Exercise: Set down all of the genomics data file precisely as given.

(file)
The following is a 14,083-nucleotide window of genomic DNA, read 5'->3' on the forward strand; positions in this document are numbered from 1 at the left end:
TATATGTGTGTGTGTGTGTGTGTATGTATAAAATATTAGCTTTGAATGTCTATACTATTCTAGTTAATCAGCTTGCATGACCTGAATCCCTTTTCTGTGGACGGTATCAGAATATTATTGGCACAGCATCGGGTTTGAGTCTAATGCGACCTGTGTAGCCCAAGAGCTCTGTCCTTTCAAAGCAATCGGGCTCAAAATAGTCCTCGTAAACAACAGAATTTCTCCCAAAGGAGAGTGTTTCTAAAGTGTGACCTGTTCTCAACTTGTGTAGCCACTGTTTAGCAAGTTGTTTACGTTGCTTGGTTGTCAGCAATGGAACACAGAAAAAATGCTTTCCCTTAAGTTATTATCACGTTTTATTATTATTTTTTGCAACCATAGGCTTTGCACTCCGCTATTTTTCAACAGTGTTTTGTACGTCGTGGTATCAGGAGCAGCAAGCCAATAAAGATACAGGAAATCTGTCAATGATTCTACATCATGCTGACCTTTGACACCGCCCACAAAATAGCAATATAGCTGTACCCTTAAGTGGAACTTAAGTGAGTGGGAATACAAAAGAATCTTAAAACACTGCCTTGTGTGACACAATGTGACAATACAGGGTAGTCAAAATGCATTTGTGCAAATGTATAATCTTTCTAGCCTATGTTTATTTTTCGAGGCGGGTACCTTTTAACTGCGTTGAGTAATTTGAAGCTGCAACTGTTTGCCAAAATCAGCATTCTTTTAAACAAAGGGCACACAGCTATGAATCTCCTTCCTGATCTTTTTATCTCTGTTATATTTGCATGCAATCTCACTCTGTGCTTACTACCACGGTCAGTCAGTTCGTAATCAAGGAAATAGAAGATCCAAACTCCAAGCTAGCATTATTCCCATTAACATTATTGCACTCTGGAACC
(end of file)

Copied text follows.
The following is a 14,083-nucleotide window of genomic DNA, read 5'->3' on the forward strand; positions in this document are numbered from 1 at the left end:
TATATGTGTGTGTGTGTGTGTGTATGTATAAAATATTAGCTTTGAATGTCTATACTATTCTAGTTAATCAGCTTGCATGACCTGAATCCCTTTTCTGTGGACGGTATCAGAATATTATTGGCACAGCATCGGGTTTGAGTCTAATGCGACCTGTGTAGCCCAAGAGCTCTGTCCTTTCAAAGCAATCGGGCTCAAAATAGTCCTCGTAAACAACAGAATTTCTCCCAAAGGAGAGTGTTTCTAAAGTGTGACCTGTTCTCAACTTGTGTAGCCACTGTTTAGCAAGTTGTTTACGTTGCTTGGTTGTCAGCAATGGAACACAGAAAAAATGCTTTCCCTTAAGTTATTATCACGTTTTATTATTATTTTTTGCAACCATAGGCTTTGCACTCCGCTATTTTTCAACAGTGTTTTGTACGTCGTGGTATCAGGAGCAGCAAGCCAATAAAGATACAGGAAATCTGTCAATGATTCTACATCATGCTGACCTTTGACACCGCCCACAAAATAGCAATATAGCTGTACCCTTAAGTGGAACTTAAGTGAGTGGGAATACAAAAGAATCTTAAAACACTGCCTTGTGTGACACAATGTGACAATACAGGGTAGTCAAAATGCATTTGTGCAAATGTATAATCTTTCTAGCCTATGTTTATTTTTCGAGGCGGGTACCTTTTAACTGCGTTGAGTAATTTGAAGCTGCAACTGTTTGCCAAAATCAGCATTCTTTTAAACAAAGGGCACACAGCTATGAATCTCCTTCCTGATCTTTTTATCTCTGTTATATTTGCATGCAATCTCACTCTGTGCTTACTACCACGGTCAGTCAGTTCGTAATCAAGGAAATAGAAGATCCAAACTCCAAGCTAGCATTATTCCCATTAACATTATTGCACTCTGGAACC